Published by MSR on February 03, 1999
A mine is a dark, uninviting, and sometimes dangerous place. Not a bad description for territory that humans encounter today when they attempt to analyze, understand, or navigate large data stores.
As its name implies, “data mining” is about unearthing nuggets of valuable information in the mountains of data stored in corporate, public, scientific, and even personal databases. As these databases grow in size, dimensionality and complexity, the challenge increasingly becomes one of how to extract useful patterns of information that can be used to reliably support decision making or predict or model interesting events.
These are the issues Usama Fayyad grapples with in his role as senior researcher in the Decision Theory & Adaptive Systems Group of Microsoft Research. “Now that databases are everywhere, the biggest problem facing people is how to access the contents. The traditional answer has been: ‘Here’s a query language. Write down a query and we’ll give you back a precise answer.’ The difficulty is that many interesting queries people are interested in are very hard to express,” he said.
“For example, if you’re a credit card company you might want to say, ‘what transactions in my database are likely to be fraudulent?’ The problem is that you could easily have hundreds, sometimes thousands of fields for each customer and their usage patterns, so it’s very hard to write a query to extract the right set of records. Traditional query languages (SQL) require that one be able to describe the target records exactly. What humans typically do in these situations is look at a few fields – three or four at a time – and simply ignore the rest. This is an artifact of humans only being comfortable spotting patterns in low-dimensional spaces, and it leads to missing better solutions involving many more dimensions.”
Usama views datamining as a way to provide a new interface between humans and databases; a database front-end, if you will, that lets people explore, analyze, visualize, and summarize the contents by communicating at a much higher level. For example, instead of specifying an exact query, a user can say: “find records that are similar to this set of records but different than that other set.” Another example is to say: “look for records that are similar to each other (clusters) embedded in high dimensions and show me how they differ from the rest of my data.”
In his research, Usama says there are two categories of challenges facing the development of effective data mining tools: scalability and automation. Scalability requires addressing problems in the development of data mining engines so they won’t “croak because the inquiry sucks up all of the computer’s memory.” The first thing a typical (statistical) data analysis system tries to do is “load data” into main memory: an unfortunate event if data is larger than core memory.
“However, if we are careful about how we design the mining algorithms, we can exploit native database capabilities to efficiently extract models from disk-resident data,” says Usama. “Scalability also involves addressing a host of issues in parallel and distributed environment, client-server architectures, scaling to computation on clusters of networked computers, and mining multimedia/multi-modal data. Automation challenges include making analysis tools usable by end-users. Traditional statistics did not succeed in this respect because statisticians wrote tools that were only usable by other statisticians. “It is important to allow users to easily formulate and solve analysis and exploration problems over their own databases,” says Usama.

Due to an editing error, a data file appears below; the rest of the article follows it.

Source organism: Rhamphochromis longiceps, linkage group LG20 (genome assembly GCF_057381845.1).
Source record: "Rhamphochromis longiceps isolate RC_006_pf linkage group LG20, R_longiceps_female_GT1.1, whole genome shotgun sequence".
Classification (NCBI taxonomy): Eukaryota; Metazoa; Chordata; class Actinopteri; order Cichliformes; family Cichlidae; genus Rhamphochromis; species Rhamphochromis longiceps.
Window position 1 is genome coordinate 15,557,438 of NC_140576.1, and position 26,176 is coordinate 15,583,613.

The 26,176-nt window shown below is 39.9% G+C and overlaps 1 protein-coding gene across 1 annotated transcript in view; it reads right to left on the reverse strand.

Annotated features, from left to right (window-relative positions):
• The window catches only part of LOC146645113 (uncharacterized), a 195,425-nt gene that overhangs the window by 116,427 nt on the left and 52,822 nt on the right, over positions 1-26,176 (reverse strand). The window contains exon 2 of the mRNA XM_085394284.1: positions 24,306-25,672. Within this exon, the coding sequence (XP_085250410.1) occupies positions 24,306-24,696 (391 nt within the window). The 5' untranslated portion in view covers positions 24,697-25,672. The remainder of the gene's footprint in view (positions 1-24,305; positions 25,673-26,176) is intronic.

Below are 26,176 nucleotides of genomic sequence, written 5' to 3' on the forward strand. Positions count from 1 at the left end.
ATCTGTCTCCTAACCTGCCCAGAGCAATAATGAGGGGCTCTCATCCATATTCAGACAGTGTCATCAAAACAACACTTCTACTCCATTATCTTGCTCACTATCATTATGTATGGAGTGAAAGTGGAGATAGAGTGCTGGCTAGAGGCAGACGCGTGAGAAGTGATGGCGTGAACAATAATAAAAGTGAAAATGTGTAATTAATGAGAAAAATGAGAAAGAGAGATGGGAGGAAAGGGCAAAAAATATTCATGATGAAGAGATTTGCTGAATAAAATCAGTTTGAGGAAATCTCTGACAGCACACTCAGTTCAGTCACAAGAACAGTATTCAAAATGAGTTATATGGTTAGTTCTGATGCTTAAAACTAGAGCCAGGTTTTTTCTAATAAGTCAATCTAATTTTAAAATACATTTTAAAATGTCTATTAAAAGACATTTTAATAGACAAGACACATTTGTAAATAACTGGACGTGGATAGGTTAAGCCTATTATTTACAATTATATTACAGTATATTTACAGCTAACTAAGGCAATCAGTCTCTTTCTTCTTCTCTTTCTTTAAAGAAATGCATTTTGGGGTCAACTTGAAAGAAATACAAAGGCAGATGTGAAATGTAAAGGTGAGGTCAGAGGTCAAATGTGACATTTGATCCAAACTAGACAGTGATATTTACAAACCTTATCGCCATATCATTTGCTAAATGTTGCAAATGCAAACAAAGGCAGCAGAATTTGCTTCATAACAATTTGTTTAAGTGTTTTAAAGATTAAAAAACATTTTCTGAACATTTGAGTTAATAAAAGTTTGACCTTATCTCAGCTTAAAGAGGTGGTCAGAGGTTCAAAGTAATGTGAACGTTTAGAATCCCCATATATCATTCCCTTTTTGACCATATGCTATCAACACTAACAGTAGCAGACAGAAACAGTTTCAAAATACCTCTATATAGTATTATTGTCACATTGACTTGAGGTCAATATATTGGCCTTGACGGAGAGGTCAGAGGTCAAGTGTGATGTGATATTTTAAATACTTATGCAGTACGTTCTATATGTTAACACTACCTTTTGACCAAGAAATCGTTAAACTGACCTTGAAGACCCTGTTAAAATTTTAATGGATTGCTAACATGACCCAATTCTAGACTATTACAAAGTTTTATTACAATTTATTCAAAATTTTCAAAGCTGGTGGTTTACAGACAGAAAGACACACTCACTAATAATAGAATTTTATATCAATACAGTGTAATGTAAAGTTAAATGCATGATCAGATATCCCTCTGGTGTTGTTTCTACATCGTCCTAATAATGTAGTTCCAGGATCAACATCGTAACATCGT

Realizing that data mining has a big role to play beyond the analysis of science data sets, Usama, 33, joined Microsoft in early 1996. He hopes to push the research front of this new and growing field as well as help develop data mining capabilities to make computers easier to use and more effective tools for dealing with the data glut they helped create in the first place. In addition to data mining, Usama’s research interests include knowledge discovery in large databases, machine learning, statistical pattern recognition and clustering.
Usama was born in the historic town of Carthage (the birthplace of Hannibal, and the center of the Punic Wars). He received his Ph.D. in computer science and engineering from the University of Michigan, Ann Arbor in 1991. Before receiving his Ph.D., Usama thought he would be a student forever, collecting two B.Sc.’s in Engineering, an M.Sc. in CSE and another M.Sc. in Mathematics. This had the side benefit of allowing him to spend summers at interesting research labs. When he finally decided it was time to graduate, Usama joined the NASA-funded Jet Propulsion Laboratory at the California Institute of Technology. There he formed and headed the Machine Learning Systems Group, and focused on developing systems to help astronomers and geologists analyze large data sets.
His work was recognized with the JPL Lew Allen Award for Excellence in Research in 1993, and NASA’s Exceptional Achievement Medal in 1994.
In 1994 and 1995, Usama was program co-chair of the International Conference on Knowledge Discovery and Data Mining (KDD). He served as general chair of the KDD-96 conference, is an editor-in-chief of the new technical journal Data Mining and Knowledge Discovery (http://www.research.microsoft.com/datamine), and co-edited the recent MIT Press book: “Advances in Knowledge Discovery and Data Mining.”
In the winter, Usama loves to ski. In summer, he likes to cruise in Lake Washington, pursuing his new passion for boating. A long-distance varsity swimmer in college, he still enjoys swimming, and a good game of chess. Other hobbies include photography and a good deep sleep once in a while.